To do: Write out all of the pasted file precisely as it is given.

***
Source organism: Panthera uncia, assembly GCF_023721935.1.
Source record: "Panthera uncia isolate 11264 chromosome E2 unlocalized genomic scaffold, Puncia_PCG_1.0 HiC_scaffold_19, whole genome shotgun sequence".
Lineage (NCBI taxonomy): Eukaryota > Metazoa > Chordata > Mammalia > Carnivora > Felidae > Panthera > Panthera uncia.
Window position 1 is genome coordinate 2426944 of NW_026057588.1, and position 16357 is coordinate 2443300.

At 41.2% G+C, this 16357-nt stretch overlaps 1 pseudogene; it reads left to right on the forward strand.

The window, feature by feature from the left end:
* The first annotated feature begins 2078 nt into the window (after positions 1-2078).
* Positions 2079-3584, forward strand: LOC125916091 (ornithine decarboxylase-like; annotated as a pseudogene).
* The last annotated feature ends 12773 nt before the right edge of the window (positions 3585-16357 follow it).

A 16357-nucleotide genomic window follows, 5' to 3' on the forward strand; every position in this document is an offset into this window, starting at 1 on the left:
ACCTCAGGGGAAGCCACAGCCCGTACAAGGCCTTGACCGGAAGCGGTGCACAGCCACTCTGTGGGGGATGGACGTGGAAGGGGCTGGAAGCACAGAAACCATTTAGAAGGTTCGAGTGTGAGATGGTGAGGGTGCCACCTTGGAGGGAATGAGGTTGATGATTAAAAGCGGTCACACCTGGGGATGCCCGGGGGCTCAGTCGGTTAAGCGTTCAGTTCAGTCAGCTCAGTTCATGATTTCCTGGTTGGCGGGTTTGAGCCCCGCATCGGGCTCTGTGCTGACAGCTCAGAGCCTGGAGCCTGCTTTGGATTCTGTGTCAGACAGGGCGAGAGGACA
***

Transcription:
Source organism: Panthera uncia, assembly GCF_023721935.1.
Source record: "Panthera uncia isolate 11264 chromosome E2 unlocalized genomic scaffold, Puncia_PCG_1.0 HiC_scaffold_19, whole genome shotgun sequence".
Lineage (NCBI taxonomy): Eukaryota > Metazoa > Chordata > Mammalia > Carnivora > Felidae > Panthera > Panthera uncia.
Window position 1 is genome coordinate 2426944 of NW_026057588.1, and position 16357 is coordinate 2443300.

At 41.2% G+C, this 16357-nt stretch overlaps 1 pseudogene; it reads left to right on the forward strand.

The window, feature by feature from the left end:
* The first annotated feature begins 2078 nt into the window (after positions 1-2078).
* Positions 2079-3584, forward strand: LOC125916091 (ornithine decarboxylase-like; annotated as a pseudogene).
* The last annotated feature ends 12773 nt before the right edge of the window (positions 3585-16357 follow it).

A 16357-nucleotide genomic window follows, 5' to 3' on the forward strand; every position in this document is an offset into this window, starting at 1 on the left:
ACCTCAGGGGAAGCCACAGCCCGTACAAGGCCTTGACCGGAAGCGGTGCACAGCCACTCTGTGGGGGATGGACGTGGAAGGGGCTGGAAGCACAGAAACCATTTAGAAGGTTCGAGTGTGAGATGGTGAGGGTGCCACCTTGGAGGGAATGAGGTTGATGATTAAAAGCGGTCACACCTGGGGATGCCCGGGGGCTCAGTCGGTTAAGCGTTCAGTTCAGTCAGCTCAGTTCATGATTTCCTGGTTGGCGGGTTTGAGCCCCGCATCGGGCTCTGTGCTGACAGCTCAGAGCCTGGAGCCTGCTTTGGATTCTGTGTCAGACAGGGCGAGAGGACA